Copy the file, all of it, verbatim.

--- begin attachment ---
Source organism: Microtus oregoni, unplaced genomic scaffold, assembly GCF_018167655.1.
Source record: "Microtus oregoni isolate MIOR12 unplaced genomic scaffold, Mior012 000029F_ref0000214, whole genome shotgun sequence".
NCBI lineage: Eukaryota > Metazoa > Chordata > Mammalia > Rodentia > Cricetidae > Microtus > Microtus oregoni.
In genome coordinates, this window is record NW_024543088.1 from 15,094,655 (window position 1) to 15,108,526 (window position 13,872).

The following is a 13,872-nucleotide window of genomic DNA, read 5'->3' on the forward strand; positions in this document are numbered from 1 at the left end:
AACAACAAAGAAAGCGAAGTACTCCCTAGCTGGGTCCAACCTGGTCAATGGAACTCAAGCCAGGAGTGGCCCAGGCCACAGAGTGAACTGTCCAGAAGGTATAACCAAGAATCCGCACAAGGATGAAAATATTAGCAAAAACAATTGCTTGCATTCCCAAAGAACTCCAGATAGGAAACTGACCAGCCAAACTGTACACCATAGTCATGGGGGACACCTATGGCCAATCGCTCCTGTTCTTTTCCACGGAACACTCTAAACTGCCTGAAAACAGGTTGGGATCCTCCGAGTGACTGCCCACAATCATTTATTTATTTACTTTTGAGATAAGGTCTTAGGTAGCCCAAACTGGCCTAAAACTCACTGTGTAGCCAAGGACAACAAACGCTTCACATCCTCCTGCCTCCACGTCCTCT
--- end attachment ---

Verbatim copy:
Source organism: Microtus oregoni, unplaced genomic scaffold, assembly GCF_018167655.1.
Source record: "Microtus oregoni isolate MIOR12 unplaced genomic scaffold, Mior012 000029F_ref0000214, whole genome shotgun sequence".
NCBI lineage: Eukaryota > Metazoa > Chordata > Mammalia > Rodentia > Cricetidae > Microtus > Microtus oregoni.
In genome coordinates, this window is record NW_024543088.1 from 15,094,655 (window position 1) to 15,108,526 (window position 13,872).

The following is a 13,872-nucleotide window of genomic DNA, read 5'->3' on the forward strand; positions in this document are numbered from 1 at the left end:
AACAACAAAGAAAGCGAAGTACTCCCTAGCTGGGTCCAACCTGGTCAATGGAACTCAAGCCAGGAGTGGCCCAGGCCACAGAGTGAACTGTCCAGAAGGTATAACCAAGAATCCGCACAAGGATGAAAATATTAGCAAAAACAATTGCTTGCATTCCCAAAGAACTCCAGATAGGAAACTGACCAGCCAAACTGTACACCATAGTCATGGGGGACACCTATGGCCAATCGCTCCTGTTCTTTTCCACGGAACACTCTAAACTGCCTGAAAACAGGTTGGGATCCTCCGAGTGACTGCCCACAATCATTTATTTATTTACTTTTGAGATAAGGTCTTAGGTAGCCCAAACTGGCCTAAAACTCACTGTGTAGCCAAGGACAACAAACGCTTCACATCCTCCTGCCTCCACGTCCTCT